On August 14, Scott drew a walk and scored in the first, hit a three-run-single in the second (two RBI and an error), and added a triple in the ninth inning of a 5-1 win over the San Diego Padres. On August 27, he hit a single and scored in the third, and added a single with one out in the ninth, trailing the Mets by a run in an eventual 3-2 loss to New York. On September 20, he hit a double and scored in the first, singled in the second, led offi the fourth with a walk and a steal, hit a solo home run in the sixth, and hit a leadoff single in the eighth inning of a 7-3 win over the San Francisco Giants.

In 1982, Scott appeared in 132 games for the Astros, starting 111 games in centerfield (976 23 innings, .981), three games in right field (26 innings, 1.000), and once in left field (11 innings, 1.000). He was 110-for-460 at the plate, hitting .239/.263/.293 with 16 doubles, three triples and one home run, along with 18 stolen bases in 22 attempts. He drew 15 walks, struck out 56 times, scored 43 times and drove in 29 runs.

On June 16, Scott hit an eighth-inning go-ahead RBI-triple in an eventual 10-inning, 5-4 loss to the Atlanta Braves. On August 3, he hit a third-inning leadoff double, a sixth-inning single and a go-ahead run, a successful sacrifice bunt in the 10th inning, and the walkoff RBI-single in the 11th inning of a 7-6 win over the San Diego Padres. On September 19, he hit an RBI-single in the sixth and the go-ahead RBI-single in the 10th inning in an eventual 5-4 loss to the Los Angeles Dodgers.

Scott continued his Astros career in 1983, hitting .226/.264/.301, going 42-for-186 with six doubles, a triple and a pair of home runs. He stole five bases in nine attempts, drew 11 walks with 39 strikeouts, and scored 20 times with 17 RBI. He was perfect in 357 13 innings in the outfield, with 11 starts in centerfield (152 13 innings), 21 in right field (178 innings) and twice in left field (27 innings).

On July 22, Scott pinch-hit with the bases loaded and one out in the ninth, and hit a two-run single to turn an 8-7 deficit into a 9-8 lead in an eventual 11-8 win against the Montreal Expos.

In 1984, Scott appeared in 25 games and was two-for-26 at the plate, with one double and four walks to three strikouts. On June 22, the Astros released Scott, and he went on to play 45 games to close out the season with the Expos (.254/.316/.310, five RBI).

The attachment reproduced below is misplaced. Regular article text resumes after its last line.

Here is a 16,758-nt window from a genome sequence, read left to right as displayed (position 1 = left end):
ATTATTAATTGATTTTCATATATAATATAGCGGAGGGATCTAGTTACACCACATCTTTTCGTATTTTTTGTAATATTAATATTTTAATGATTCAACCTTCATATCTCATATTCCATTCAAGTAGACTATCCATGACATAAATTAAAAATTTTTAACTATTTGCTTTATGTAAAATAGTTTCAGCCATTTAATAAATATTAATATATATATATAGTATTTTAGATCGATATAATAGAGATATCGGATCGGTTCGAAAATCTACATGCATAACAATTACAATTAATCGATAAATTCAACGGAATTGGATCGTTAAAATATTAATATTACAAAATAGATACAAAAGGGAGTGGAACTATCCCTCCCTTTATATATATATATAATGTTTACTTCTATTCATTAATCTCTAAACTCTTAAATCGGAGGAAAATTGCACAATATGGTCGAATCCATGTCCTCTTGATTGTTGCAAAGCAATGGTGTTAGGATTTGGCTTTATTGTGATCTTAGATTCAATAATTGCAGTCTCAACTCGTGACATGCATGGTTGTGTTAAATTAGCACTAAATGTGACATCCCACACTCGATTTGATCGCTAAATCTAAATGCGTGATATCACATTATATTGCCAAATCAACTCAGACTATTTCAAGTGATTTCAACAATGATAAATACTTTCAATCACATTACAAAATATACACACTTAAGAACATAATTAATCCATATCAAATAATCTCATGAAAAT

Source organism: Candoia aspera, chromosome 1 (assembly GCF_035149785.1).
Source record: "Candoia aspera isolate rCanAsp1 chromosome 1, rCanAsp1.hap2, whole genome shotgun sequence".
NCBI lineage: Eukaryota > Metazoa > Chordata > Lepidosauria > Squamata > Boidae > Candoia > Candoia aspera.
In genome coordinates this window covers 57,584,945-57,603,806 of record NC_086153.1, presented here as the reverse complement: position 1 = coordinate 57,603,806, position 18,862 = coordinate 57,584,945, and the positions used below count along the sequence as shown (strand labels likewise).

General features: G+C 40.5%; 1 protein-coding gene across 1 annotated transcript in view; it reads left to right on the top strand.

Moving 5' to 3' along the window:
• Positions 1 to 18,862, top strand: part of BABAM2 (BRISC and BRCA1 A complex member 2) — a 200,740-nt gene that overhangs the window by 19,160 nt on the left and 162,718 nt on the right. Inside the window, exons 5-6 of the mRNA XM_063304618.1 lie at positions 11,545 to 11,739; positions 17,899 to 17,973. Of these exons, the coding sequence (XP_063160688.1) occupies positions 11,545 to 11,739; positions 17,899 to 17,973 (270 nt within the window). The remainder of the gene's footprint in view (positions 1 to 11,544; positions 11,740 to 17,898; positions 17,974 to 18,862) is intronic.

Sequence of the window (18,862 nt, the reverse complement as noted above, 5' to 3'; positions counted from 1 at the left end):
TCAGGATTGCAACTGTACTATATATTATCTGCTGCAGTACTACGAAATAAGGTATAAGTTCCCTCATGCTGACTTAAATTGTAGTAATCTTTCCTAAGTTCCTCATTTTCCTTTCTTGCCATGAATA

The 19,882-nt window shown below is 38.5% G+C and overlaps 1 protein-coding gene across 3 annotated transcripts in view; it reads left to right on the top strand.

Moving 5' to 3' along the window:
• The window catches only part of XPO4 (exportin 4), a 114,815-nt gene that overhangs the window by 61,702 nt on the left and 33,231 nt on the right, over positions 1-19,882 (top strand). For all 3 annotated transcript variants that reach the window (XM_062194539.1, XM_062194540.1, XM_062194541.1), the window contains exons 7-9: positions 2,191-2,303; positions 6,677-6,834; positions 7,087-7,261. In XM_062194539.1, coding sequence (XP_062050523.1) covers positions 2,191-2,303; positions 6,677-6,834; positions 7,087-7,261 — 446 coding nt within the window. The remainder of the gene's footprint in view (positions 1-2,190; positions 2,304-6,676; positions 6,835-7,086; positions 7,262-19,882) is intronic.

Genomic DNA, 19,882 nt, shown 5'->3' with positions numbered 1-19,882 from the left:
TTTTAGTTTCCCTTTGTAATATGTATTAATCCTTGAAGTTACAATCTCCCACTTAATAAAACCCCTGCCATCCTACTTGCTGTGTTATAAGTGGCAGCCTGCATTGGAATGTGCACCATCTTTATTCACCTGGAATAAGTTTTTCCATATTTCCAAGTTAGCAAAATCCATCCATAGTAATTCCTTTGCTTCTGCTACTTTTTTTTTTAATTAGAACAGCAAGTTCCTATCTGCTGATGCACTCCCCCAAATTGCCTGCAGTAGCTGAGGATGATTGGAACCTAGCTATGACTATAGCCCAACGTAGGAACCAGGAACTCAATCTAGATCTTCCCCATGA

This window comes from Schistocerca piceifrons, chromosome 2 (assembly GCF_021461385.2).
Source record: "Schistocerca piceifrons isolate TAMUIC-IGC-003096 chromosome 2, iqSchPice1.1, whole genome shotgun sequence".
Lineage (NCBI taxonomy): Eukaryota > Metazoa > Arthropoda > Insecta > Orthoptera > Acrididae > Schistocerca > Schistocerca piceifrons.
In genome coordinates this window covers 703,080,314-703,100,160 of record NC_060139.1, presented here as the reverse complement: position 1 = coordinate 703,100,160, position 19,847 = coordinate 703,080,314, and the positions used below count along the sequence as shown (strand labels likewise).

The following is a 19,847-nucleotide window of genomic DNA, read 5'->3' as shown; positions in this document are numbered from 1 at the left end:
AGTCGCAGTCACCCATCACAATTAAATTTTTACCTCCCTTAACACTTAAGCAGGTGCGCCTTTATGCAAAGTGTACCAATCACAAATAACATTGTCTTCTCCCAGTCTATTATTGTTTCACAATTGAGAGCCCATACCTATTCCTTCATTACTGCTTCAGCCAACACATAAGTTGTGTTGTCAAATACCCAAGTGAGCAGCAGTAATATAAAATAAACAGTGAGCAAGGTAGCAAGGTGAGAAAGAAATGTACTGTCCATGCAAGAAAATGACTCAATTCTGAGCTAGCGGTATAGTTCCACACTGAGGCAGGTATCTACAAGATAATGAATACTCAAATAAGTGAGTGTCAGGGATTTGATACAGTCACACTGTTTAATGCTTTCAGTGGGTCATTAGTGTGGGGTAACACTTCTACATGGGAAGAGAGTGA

221. Orlando Miller (Bagwell score 15.83) is a six-foot-one right-handed left-side infielder from Changuinola, Panama. Born on January 13, 1969, he reached the majors in 1994 with the Astros. In 16 games for Houston during that season, he was 13-for-40 with a triple and two homers. He slashed .325/.386/.525 and stole one base in two attempts, drawing two walks, striking out 12 times, scoring three runs and driving in nine. Defensively, he started 10 times at shortstop (84 23 innings) and zero times at second base (7 23 innings) without an error.

Miller had five multiple-hit games in his short time with the Astros, between July 8 and the end of the truncated season. He had three of those in a row, going seven-for-11 with all of his extra base hits between July 10 and July 17, against the Chicago Cubs and the Pittsburgh Pirates, respectively.

In 1995, Miller played 92 games for the Astros, starting 85 of them at shortstop (775 13 innings, .964). He was 85-for-324 with 20 doubles, a triple and five homers with three steals in seven attempts. He drew 22 walks and struck out 71, scoring 36 runs and driving in another 36.

On May 8, Miller hit a two-out two-run game-tying double in the fifth inning against Pittsburgh, later adding an RBI-single and scoring in the ninth inning of a 6-3 victory over the Pirates. On June 26, Miller hit a three-run first-inning homer, a second-inning two-run single, and a seventh-inning double in an 11-0 victory over the St. Louis Cardinals. On July 7, he hit a sixth-inning single, and eighth-inning single, and a ninth-inning walkoff-RBI-single to defeat the San Diego Padres, 5-4. On August 6, he hit a second-inning two-run homer, a fifth-inning single, and a seventh-inning solo home run in a 6-3 loss to the Pirates.